Ask An Astronaut - Becoming a Poet in Space

Doug Wheelock says poetry is the best way to express his feelings about space exploration.

We asked NASA Astronaut, Colonel Doug Wheelock if he has any hobbies during his downtime in space. Here is what he told us.

One of my pastimes in space was to write poetry, and so people would ask, "Are you a poet?" Well, actually I think we all are.

It's just in space it's sort of a dichotomy of the senses where it's so overstimulating visually, but there's no sound so it's pretty profound. You begin to miss the sights and sounds and smells of the Earth.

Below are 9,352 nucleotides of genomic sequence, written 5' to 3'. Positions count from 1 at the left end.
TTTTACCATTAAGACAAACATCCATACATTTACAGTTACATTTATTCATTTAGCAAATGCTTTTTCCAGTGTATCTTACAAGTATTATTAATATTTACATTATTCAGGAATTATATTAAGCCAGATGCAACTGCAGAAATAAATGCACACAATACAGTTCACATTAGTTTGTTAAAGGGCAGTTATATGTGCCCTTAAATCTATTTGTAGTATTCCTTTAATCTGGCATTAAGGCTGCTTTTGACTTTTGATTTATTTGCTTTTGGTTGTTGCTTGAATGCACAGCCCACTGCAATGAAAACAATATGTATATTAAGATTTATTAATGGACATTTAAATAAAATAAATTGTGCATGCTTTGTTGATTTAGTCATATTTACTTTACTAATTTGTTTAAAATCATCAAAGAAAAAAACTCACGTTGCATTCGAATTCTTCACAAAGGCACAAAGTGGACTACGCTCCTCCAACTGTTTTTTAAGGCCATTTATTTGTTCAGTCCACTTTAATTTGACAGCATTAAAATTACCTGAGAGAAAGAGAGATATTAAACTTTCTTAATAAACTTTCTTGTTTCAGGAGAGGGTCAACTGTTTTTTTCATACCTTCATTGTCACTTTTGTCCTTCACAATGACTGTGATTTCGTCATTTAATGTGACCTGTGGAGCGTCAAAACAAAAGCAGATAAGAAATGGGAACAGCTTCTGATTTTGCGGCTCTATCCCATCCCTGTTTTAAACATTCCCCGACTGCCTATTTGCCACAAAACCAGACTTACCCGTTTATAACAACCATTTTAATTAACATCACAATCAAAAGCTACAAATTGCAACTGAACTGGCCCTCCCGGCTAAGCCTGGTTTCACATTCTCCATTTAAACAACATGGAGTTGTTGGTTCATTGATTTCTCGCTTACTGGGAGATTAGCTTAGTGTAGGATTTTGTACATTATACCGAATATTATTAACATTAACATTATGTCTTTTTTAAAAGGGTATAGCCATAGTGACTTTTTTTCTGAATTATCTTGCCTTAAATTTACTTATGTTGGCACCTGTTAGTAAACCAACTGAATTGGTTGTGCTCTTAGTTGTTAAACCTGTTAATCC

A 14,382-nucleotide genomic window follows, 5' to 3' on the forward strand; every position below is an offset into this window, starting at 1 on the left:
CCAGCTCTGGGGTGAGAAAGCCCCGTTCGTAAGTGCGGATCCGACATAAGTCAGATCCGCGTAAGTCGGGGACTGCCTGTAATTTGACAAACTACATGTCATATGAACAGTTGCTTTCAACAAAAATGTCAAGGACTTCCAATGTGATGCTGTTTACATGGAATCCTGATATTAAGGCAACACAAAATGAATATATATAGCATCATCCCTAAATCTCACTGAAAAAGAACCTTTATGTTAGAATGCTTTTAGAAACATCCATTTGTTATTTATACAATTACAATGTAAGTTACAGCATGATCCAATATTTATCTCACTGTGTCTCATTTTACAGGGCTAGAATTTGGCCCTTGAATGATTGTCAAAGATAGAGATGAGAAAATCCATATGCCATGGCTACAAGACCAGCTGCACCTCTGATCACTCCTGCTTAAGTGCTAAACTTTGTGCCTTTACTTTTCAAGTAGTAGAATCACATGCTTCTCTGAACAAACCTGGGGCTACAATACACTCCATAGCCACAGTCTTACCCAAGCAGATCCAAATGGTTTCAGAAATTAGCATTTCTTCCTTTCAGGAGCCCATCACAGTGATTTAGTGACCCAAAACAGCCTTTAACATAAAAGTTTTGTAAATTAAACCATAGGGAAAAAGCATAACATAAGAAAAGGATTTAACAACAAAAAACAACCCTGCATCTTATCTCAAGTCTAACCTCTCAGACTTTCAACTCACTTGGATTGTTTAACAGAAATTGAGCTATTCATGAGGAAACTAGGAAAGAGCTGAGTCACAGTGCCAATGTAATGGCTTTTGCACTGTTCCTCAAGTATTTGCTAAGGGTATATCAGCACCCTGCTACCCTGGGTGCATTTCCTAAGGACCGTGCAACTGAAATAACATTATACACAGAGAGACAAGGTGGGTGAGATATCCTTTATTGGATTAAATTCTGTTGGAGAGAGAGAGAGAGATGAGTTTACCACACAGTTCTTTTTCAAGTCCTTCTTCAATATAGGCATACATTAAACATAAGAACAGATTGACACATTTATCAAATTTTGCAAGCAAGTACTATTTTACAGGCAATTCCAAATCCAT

The job of the poet is to reveal beauty that's all around us that we take for granted. We take it so much for granted that we never see it or don't even realize it's there sometimes, until it's gone. Then when it's gone we begin to realize, "Wow. Something is missing from my life."

That's where poetry stems from. All the great poets wrote from a sense of loss, whether that's loss of a sense or a loss of a relationship or something like that.

So when I train the new guys, I say, "Everyone becomes a poet when they're in space."